a primary switch detector coupled to said primary path, and
a secondary switch detector coupled to said secondary path.
12. The optical transmission system of claim 1 wherein a link is defined between said first end and said second end, said first variable ratio coupler being configured to adjust said coupling ratio in response to a loss budget of said link.
13. The optical transmission system of claim 1 wherein said second variable ratio coupler is configured to adjust said coupling ratio between said primary path and said secondary path.
14. The optical transmission system of claim 1 wherein said primary switch element and said secondary switch element are configured to couple and decouple said primary path and said secondary path.
15. The optical transmission system of claim 1 wherein said first variable ratio coupler and said second variable ratio coupler are configured to adjust said coupling ratio between said primary path and said secondary path.
16. The optical transmission system of claim 1 wherein said first variable ratio coupler and said second variable ratio coupler are configured to adjust said coupling ratio between said primary path and said secondary path responsive to one of a primary path break and a primary path recovery.
17. The optical transmission system of claim 1 wherein said primary switch element and said secondary switch element are configured to prevent simultaneous operation of said primary path and said secondary path.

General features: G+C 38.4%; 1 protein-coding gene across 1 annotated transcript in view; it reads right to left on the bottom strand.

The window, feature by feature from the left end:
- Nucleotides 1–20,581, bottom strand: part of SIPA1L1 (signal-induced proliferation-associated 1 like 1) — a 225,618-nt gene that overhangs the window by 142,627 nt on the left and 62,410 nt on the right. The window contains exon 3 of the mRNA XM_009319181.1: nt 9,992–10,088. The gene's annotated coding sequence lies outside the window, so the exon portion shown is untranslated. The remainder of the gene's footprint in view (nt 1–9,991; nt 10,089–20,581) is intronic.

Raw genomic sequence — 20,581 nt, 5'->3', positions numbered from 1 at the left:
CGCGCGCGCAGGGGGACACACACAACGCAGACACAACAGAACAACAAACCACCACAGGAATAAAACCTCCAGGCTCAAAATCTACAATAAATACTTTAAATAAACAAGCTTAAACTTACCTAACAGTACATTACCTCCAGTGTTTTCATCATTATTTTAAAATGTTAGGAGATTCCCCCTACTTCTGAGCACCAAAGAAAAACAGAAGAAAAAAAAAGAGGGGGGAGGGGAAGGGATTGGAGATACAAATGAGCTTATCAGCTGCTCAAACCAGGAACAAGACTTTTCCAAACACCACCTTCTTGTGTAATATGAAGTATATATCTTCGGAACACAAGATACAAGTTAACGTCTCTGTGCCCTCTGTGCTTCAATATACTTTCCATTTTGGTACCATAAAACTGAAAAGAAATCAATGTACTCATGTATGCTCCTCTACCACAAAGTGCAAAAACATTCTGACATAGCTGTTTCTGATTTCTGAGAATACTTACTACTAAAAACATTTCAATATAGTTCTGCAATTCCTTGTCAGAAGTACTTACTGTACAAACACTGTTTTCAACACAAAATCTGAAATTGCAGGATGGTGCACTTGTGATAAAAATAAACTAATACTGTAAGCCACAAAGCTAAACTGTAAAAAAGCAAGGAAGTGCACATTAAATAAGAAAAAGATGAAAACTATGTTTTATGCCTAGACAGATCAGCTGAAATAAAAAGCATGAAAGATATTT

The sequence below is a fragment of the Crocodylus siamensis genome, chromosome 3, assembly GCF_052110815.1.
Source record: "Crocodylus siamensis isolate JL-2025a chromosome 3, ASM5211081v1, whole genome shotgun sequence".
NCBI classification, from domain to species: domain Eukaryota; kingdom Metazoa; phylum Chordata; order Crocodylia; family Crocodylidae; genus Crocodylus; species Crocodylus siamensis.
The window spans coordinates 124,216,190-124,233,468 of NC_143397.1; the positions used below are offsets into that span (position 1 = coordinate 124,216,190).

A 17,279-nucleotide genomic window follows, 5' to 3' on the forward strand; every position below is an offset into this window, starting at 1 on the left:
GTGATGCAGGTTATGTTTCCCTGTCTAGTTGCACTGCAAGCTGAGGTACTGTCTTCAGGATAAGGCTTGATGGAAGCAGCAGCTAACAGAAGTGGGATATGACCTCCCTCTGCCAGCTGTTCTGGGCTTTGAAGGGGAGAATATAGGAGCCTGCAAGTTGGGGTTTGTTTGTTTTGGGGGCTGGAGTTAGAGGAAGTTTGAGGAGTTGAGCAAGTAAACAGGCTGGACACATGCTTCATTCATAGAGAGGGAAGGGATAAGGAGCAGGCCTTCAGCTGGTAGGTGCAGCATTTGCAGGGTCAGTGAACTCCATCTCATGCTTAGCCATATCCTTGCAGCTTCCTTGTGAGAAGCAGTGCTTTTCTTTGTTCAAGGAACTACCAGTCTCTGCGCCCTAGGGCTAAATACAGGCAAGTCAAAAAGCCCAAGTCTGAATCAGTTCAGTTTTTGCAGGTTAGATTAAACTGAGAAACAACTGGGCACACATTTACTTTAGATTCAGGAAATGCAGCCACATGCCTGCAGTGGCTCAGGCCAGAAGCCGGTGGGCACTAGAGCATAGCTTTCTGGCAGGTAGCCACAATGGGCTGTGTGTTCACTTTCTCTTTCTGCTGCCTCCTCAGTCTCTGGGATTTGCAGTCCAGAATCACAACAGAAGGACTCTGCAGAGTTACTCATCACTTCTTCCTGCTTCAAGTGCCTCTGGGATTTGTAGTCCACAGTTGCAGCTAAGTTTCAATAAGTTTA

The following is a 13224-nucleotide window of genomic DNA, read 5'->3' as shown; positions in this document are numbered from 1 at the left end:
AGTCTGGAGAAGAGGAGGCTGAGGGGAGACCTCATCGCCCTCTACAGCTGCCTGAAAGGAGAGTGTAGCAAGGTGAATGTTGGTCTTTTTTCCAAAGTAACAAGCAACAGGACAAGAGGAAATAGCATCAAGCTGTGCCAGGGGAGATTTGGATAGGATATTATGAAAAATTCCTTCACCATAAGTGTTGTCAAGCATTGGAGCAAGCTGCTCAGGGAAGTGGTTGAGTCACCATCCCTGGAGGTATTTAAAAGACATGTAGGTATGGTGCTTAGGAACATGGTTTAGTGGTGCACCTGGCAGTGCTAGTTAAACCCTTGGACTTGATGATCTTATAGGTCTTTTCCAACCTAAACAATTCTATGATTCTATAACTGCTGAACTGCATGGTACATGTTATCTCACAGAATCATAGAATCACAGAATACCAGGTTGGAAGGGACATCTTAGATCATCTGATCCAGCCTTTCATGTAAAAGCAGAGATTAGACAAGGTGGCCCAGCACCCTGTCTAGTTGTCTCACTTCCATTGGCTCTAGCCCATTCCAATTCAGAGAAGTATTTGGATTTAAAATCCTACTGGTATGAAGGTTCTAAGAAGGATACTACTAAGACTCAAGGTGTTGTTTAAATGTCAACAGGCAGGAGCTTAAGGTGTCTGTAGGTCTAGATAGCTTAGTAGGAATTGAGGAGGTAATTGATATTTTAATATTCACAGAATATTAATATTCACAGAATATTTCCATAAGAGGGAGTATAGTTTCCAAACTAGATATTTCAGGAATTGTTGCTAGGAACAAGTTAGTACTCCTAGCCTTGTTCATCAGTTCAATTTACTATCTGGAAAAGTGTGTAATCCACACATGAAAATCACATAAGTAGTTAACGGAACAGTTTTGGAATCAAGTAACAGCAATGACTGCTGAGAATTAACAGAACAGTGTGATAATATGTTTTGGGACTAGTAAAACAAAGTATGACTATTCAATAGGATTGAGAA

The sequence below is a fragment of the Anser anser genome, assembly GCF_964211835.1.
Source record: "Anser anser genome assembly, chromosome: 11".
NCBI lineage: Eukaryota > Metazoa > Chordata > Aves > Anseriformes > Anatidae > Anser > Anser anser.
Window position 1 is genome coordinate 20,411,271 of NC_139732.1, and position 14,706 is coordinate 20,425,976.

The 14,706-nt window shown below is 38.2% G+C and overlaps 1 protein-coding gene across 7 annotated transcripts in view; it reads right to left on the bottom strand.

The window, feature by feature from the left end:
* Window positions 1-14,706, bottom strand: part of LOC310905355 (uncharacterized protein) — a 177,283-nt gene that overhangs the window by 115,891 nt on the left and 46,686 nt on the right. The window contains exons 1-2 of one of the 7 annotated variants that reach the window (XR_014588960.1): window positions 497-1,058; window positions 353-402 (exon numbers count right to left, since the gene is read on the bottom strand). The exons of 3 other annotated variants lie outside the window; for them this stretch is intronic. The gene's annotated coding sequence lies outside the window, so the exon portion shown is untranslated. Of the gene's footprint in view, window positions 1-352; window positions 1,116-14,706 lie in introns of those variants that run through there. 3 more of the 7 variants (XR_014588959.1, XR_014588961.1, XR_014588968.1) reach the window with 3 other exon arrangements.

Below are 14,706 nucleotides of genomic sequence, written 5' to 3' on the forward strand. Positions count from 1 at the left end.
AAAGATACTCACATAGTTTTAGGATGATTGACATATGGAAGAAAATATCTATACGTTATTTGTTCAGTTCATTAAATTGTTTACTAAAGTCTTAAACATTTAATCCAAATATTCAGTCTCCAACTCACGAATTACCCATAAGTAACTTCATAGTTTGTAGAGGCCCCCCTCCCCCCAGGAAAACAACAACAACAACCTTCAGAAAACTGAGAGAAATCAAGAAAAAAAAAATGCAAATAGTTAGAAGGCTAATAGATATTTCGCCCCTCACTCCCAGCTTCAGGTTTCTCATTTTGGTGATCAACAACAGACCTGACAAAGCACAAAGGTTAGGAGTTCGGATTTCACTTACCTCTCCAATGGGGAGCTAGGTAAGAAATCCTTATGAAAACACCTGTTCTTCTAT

18. The optical transmission system of claim 1 wherein said first variable ratio coupler and said second variable ratio coupler are adjustable and configured to readjust passing 100% through said primary path responsive to a recovery of said primary path.
Description
BACKGROUND OF THE INVENTION

The present invention relates to protection of point-to-point unidirectional and bi-directional fiber-optic transmission lines, and particularly to replacement of commonly used optical switches with variable ratio couplers for the protection of the fiber-optic transmission lines and up to about 3 dB insertion loss improvements.

Currently, transmission systems employed in the cable television (CATV) industry provide two-way transmission of information (e.g., video, audio, multimedia and/or data) between a head end and a plurality of subscribers. The head end transmits the information destined for individual subscribers in optical format (i.e., downstream information) through one or more fiber optic links to one or more optical nodes. Each node converts the optically-formatted downstream information into electrical signals for distribution, typically via a coaxial cable plant having a tree and branch architecture, to individual subscribers. In addition to receiving the downstream information, each individual subscriber may generate information in the form of voice, video, data, or any combination thereof, destined for the head end. The subscriber-generated information (i.e., upstream information) is aggregated by the coaxial cable plant and passes to the node for conversion into an optical format for transmission to the head end.